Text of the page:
2007 and 2006 Chablis

First things first: the miserable summer of 2007 was much harder on red grapes in Bordeaux than it was on chardonnay in Burgundy. Chardonnay does not need serious heat and wall-to-wall sunshine to ripen well—on the contrary. Lovers of brisk, mineral-driven white Burgundies have more to fear from global warming and plunging acidity levels in the grapes than they do from the kinds of weather issues that routinely plagued Burgundy—particularly Chablis—a generation ago: spring frosts, extremely late flowering resulting in October harvests, and cold, rainy weather at the end of the season. Yes, the summer of 2007 was a mostly depressing affair, but owing to a freakishly early flowering in late May that had been made possible by record-breaking sunshine and warmth in April, the grapes were in advance from the outset. Ripening came slowly during the dreary July and August months, but the return of very good weather at the beginning of September eventually enabled fruit in well-situated vineyards to achieve good if not exceptional levels of ripeness. A lack of grape sugars was not generally an issue in 2007. On the contrary, sugar levels were quite healthy by historic Chablis standards, and many of the producers I visited during the last days of May told me they did little or no chaptalization.

The largest threat to wine quality in 2007 was several hail events between late April and late July that struck the premier cru vineyards of Montée de Tonnerre and Mont de Milieu especially hard (owners here routinely reported ultimate crop levels down by 40% or 50%) but also affected a wide swath of vineyards stretching from Préhy south of the village of Chablis through Chichée, Fleys and Béru to the southeast and east of town. (The especially damaging hailstorm of June 24 also touched part of the grand cru Blanchot.) A majority of growers with vineyards hit by hail had no choice but to pick these parcels late, as the ripening process was compromised by damage to the vines’ foliage. But others were forced to pick their hail-affected fruit at the beginning of the harvest, either because the more fragile grape skins were already showing signs of rot, or because the remaining crop loads were so low that ripening of the fruit was more advanced. Others said the hailed-on fruit developed tougher skins and was very slow to ripen. A number of the growers I visited told me they picked their hail-affected fruit early (say, between September 6 and 10), then shut down their harvesters for three or four days to allow their other vineyards to achieve better ripeness.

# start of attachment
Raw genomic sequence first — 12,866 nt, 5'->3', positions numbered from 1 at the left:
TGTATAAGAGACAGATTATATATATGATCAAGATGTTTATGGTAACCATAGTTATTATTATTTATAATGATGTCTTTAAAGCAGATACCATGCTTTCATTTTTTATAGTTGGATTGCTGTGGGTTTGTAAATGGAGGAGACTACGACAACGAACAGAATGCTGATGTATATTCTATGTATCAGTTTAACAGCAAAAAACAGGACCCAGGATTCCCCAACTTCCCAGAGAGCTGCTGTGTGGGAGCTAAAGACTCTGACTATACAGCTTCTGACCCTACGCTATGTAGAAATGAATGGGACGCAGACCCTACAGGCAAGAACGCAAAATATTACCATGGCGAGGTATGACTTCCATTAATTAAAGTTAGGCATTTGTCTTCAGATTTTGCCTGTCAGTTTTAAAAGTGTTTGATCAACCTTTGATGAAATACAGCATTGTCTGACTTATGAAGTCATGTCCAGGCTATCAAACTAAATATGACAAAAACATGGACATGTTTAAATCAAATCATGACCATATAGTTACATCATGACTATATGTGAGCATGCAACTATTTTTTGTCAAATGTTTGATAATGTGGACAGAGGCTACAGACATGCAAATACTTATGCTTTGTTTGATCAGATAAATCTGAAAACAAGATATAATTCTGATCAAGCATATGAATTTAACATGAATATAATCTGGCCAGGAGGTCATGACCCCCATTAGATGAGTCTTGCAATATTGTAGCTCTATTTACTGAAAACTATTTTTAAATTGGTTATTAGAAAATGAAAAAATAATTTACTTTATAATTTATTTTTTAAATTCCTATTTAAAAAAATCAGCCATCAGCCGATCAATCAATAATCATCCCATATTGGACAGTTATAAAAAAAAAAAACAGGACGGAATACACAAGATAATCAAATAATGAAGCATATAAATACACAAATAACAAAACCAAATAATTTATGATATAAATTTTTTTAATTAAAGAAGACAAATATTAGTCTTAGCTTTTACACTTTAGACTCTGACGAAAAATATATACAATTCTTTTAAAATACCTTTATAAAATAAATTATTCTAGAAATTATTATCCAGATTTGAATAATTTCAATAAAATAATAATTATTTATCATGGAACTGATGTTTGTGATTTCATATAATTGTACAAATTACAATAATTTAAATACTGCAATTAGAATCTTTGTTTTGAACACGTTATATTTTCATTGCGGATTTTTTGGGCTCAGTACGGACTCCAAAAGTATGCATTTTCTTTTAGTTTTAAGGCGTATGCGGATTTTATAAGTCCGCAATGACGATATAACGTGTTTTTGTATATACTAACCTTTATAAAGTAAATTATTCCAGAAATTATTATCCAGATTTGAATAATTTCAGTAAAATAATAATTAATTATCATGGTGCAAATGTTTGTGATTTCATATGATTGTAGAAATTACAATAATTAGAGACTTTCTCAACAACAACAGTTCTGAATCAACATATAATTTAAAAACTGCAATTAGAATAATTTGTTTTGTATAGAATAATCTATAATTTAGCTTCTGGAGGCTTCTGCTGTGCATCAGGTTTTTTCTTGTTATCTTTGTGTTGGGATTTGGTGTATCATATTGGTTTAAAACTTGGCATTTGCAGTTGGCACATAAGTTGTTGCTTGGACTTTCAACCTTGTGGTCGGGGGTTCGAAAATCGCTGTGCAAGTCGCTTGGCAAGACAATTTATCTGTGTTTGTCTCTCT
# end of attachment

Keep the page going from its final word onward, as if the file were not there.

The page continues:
Another potential difficulty in 2007 was the fairly sizable crop loads in areas unaffected by hail. Damp, rainy weather in August had left fruit in more humid, less well-drained sites vulnerable to rot, and many growers harvested too early (it was legal to pick in Chablis as early as September 1), before their fruit was ripe enough, out of fear that their grapes were beginning to deteriorate. But nearly all the top producers I visited agreed that the later one could pick in 2007, the better, as the grape sugars concentrated through evaporation of water, in many cases without significant loss of acidity.

Bad boy Jean-Marie Guffens, who has bottled large quantities of Chablis in some recent vintages, bought virtually no fruit in 2007 for his Verget wines, as he had serious doubts about the quality of material—owing to hail, high crop levels, and the predilection for early harvesting shown by his regular suppliers. (The only wine he made was a bit of Les Clos, with grapes purchased from Domaine Christian Moreau, as he was happy with the quality of the fruit and the harvesting strategy there.) While Guffens believes that his 2007s from the Côte d’Or and the Mâconnais will be “pleasant and minerally wines, like the 2004s,” he’s a bit less confident about Chablis—or at least about those wines made from fruit harvested too early. “These wines have very high levels of malic acidity, and not much tartaric,” he explained. “Malic acidity is relatively unstable, and when the fresh fruit goes away, the wines may go lactic, camembert-like, and oxidize quickly. It was really a much better idea to harvest later in 2007, just as the best strategy in 2006 was to pick early.”